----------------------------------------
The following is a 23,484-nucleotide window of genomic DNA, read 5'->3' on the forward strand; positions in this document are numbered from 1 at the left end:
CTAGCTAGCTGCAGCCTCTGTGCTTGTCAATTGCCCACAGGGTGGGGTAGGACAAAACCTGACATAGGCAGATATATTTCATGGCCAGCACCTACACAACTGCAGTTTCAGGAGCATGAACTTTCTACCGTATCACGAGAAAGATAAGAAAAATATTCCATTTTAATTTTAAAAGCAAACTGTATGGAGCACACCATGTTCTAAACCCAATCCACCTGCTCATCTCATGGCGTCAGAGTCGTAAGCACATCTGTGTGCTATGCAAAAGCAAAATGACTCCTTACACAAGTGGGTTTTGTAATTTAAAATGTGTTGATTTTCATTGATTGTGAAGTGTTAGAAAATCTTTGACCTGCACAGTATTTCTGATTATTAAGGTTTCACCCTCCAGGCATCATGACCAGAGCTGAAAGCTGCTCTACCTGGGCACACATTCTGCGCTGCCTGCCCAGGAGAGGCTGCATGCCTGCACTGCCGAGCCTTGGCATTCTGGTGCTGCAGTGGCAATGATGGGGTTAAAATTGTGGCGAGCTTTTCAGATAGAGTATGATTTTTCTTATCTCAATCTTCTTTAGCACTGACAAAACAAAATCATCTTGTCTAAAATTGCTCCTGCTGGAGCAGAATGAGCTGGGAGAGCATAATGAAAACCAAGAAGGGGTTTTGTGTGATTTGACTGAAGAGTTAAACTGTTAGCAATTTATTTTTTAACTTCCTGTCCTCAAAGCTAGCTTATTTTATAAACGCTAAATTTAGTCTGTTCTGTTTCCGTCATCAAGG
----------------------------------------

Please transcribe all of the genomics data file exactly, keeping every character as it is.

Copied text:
The following is a 23,484-nucleotide window of genomic DNA, read 5'->3' on the forward strand; positions in this document are numbered from 1 at the left end:
CTAGCTAGCTGCAGCCTCTGTGCTTGTCAATTGCCCACAGGGTGGGGTAGGACAAAACCTGACATAGGCAGATATATTTCATGGCCAGCACCTACACAACTGCAGTTTCAGGAGCATGAACTTTCTACCGTATCACGAGAAAGATAAGAAAAATATTCCATTTTAATTTTAAAAGCAAACTGTATGGAGCACACCATGTTCTAAACCCAATCCACCTGCTCATCTCATGGCGTCAGAGTCGTAAGCACATCTGTGTGCTATGCAAAAGCAAAATGACTCCTTACACAAGTGGGTTTTGTAATTTAAAATGTGTTGATTTTCATTGATTGTGAAGTGTTAGAAAATCTTTGACCTGCACAGTATTTCTGATTATTAAGGTTTCACCCTCCAGGCATCATGACCAGAGCTGAAAGCTGCTCTACCTGGGCACACATTCTGCGCTGCCTGCCCAGGAGAGGCTGCATGCCTGCACTGCCGAGCCTTGGCATTCTGGTGCTGCAGTGGCAATGATGGGGTTAAAATTGTGGCGAGCTTTTCAGATAGAGTATGATTTTTCTTATCTCAATCTTCTTTAGCACTGACAAAACAAAATCATCTTGTCTAAAATTGCTCCTGCTGGAGCAGAATGAGCTGGGAGAGCATAATGAAAACCAAGAAGGGGTTTTGTGTGATTTGACTGAAGAGTTAAACTGTTAGCAATTTATTTTTTAACTTCCTGTCCTCAAAGCTAGCTTATTTTATAAACGCTAAATTTAGTCTGTTCTGTTTCCGTCATCAAGG